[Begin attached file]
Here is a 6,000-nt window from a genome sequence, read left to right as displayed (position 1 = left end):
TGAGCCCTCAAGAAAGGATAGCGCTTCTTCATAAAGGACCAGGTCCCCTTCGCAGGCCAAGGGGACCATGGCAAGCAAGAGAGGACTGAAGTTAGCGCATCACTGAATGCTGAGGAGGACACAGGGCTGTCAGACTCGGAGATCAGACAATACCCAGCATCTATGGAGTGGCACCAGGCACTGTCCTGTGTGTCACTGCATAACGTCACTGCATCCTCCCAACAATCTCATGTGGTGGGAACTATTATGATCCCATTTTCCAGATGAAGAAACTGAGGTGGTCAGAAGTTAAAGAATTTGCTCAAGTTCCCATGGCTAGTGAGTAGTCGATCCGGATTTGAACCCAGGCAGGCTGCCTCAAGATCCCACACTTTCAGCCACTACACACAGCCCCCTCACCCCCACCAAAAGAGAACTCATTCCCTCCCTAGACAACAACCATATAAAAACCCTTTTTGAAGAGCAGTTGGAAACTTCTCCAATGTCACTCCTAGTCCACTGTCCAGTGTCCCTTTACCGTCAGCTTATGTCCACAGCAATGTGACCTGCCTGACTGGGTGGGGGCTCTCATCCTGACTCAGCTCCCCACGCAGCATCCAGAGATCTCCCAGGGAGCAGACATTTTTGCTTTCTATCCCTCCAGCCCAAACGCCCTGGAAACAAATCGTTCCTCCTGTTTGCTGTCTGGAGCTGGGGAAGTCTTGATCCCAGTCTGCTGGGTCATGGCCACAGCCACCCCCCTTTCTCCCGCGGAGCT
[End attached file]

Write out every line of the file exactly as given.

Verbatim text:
Here is a 6,000-nt window from a genome sequence, read left to right as displayed (position 1 = left end):
TGAGCCCTCAAGAAAGGATAGCGCTTCTTCATAAAGGACCAGGTCCCCTTCGCAGGCCAAGGGGACCATGGCAAGCAAGAGAGGACTGAAGTTAGCGCATCACTGAATGCTGAGGAGGACACAGGGCTGTCAGACTCGGAGATCAGACAATACCCAGCATCTATGGAGTGGCACCAGGCACTGTCCTGTGTGTCACTGCATAACGTCACTGCATCCTCCCAACAATCTCATGTGGTGGGAACTATTATGATCCCATTTTCCAGATGAAGAAACTGAGGTGGTCAGAAGTTAAAGAATTTGCTCAAGTTCCCATGGCTAGTGAGTAGTCGATCCGGATTTGAACCCAGGCAGGCTGCCTCAAGATCCCACACTTTCAGCCACTACACACAGCCCCCTCACCCCCACCAAAAGAGAACTCATTCCCTCCCTAGACAACAACCATATAAAAACCCTTTTTGAAGAGCAGTTGGAAACTTCTCCAATGTCACTCCTAGTCCACTGTCCAGTGTCCCTTTACCGTCAGCTTATGTCCACAGCAATGTGACCTGCCTGACTGGGTGGGGGCTCTCATCCTGACTCAGCTCCCCACGCAGCATCCAGAGATCTCCCAGGGAGCAGACATTTTTGCTTTCTATCCCTCCAGCCCAAACGCCCTGGAAACAAATCGTTCCTCCTGTTTGCTGTCTGGAGCTGGGGAAGTCTTGATCCCAGTCTGCTGGGTCATGGCCACAGCCACCCCCCTTTCTCCCGCGGAGCT